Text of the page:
Over the past few issues we touched on expansion opportunities with traditional utility fuels (electricity and natural gas) where regulatory environments have been deregulated, as well profit opportunities with liquefied natural gas, or LNG. While the aforementioned afford expansion opportunities for traditional fuel companies, compressed natural gas, or CNG, also offers opportunity, though CNG is a decidedly different animal.
CNG is basically natural gas compressed to less than 1 percent of the volume it occupies at ambient atmospheric pressure. As a motor fuel, vehicles that log high daily mileage, including buses, garbage trucks, taxis, and airport shuttles, typically called “fleet vehicles,” have taken particular interest in CNG as a motor fuel in recent years. Generally, CNG as a motor fuel this year has been running at half the cost of gasoline, and a Vermont based company, with which I am familiar, is actively pursuing conversion of its fleet to CNG, citing CNG as “half the cost of diesel.”
So why hasn’t CNG, given its relative costs savings, taken over the world as an automotive fuel globally? While not the entire answer, over the course of the last century the automotive industry was not built around gaseous fuels like CNG, but rather around liquid fuels such as gasoline and diesel. With this came the infrastructure to support those fuels. Simply put: CNG has some catching up to do.
Beyond motor fuel, the applications for CNG are very diverse. In the industrial and power-generation sectors, CNG applications include heat, electricity generation, incineration, drying, food processing, and chemical feedstock for manufacturing processes.
Last month we talked about the challenge of the infrastructure costs associated with LNG; specifically, the on-site storage and associated “trim” necessary to allow for the delivery and storage of LNG to end-users.
Fixed storage for use by CNG customers is an option, as it is for LNG users, but in recent months I had the opportunity to engage a number of individuals and companies involved in CNG and its market development, and in doing so, learned about a new approach.
Specifically, a recently founded start-up company from my state seeks to expand the use of CNG in areas where utility natural gas lines are not found, while simultaneously intending to displace other fuels including oils, diesel, propane, electricity and biomass (wood). The company in question is primarily promoting CNG to larger industrial-commercial users as an alternative fuel where the current customer consumes 150,000 gallons or more per year.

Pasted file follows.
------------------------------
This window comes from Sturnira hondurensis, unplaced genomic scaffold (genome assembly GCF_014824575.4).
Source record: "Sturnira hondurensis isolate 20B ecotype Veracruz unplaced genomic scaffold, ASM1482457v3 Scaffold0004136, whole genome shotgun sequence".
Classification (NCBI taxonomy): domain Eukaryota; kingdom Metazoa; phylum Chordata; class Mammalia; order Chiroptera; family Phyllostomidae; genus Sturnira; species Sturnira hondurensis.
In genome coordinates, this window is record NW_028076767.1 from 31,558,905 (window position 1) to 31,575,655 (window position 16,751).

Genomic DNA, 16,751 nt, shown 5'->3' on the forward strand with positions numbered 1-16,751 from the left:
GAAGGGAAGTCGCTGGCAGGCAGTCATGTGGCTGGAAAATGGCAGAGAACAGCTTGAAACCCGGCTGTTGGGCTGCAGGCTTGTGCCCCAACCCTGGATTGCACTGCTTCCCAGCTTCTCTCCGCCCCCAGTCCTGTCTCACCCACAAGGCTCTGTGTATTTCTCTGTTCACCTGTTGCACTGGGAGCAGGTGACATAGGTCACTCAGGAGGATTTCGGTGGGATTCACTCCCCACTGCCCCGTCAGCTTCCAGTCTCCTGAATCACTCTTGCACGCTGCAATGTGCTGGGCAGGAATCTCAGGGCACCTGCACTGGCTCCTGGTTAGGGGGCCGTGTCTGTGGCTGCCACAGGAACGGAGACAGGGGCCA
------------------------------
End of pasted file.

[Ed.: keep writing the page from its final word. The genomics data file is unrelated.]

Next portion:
This company is proposing a very different model from the LNG model described last issue in that the CNG company is bringing the infrastructure to the customer and leaving the CNG trailer there, which really got my attention.
Part of their pitch, other than cost-savings, is that their CNG model can do it with little or no infrastructure investment by the end-user. The CNG provider literally brings trailer loads of CNG to the end-user’s location, connects the CNG trailer to the end-user’s CNG-burning facility, and leaves the trailer at the customer’s site until the end-user exhausts the CNG stored in the trailer.
At a glance, it appears that having CNG trailers tied up at customer locations will eat up a lot of capital, and with the order cycle for new trailers on the order of four months, you don’t just go to the store and pick up new ones on a whim.
Loading times for trailers, which are either steel or composite in nature, run 2 to 3.5 hours respectively; though, the company plans to install a larger compressor at its loading facility, which will cut those loading times in half. Trailers hold the BTU equivalent of 1,800 gallons for steel trailers and twice that for composite trailers.
As you might imagine, an end-user that would fuel switch to CNG must address the mechanical issues necessary for CNG to be consumed on site. That said, according to the company promoting this model, the cost to the end-user would be nominal as in this case, the CNG supplier is addressing the on-site storage for the consumer, and the cost for the trailers used as revolving on-site storage is included in the cost of CNG to the consumer.
Think about it: Go to the terminal, load the trailer, drive it to your customer, connect the trailer to the customer’s fuel burning facilities, and leave the trailer there until the customer uses the fuel.
It’s certainly a different – and creative - approach.
Shane Sweet is in management with a major Northeast marketer of heating oil, propane and motor fuels. From 1993 to 2007 he served as executive VP and lobbyist for the Vermont Fuel Dealers Association and from 2007 thru 2010 was president & CEO of the New England Fuel Institute. He lives in Manchester, Vermont and can be reached at email@example.com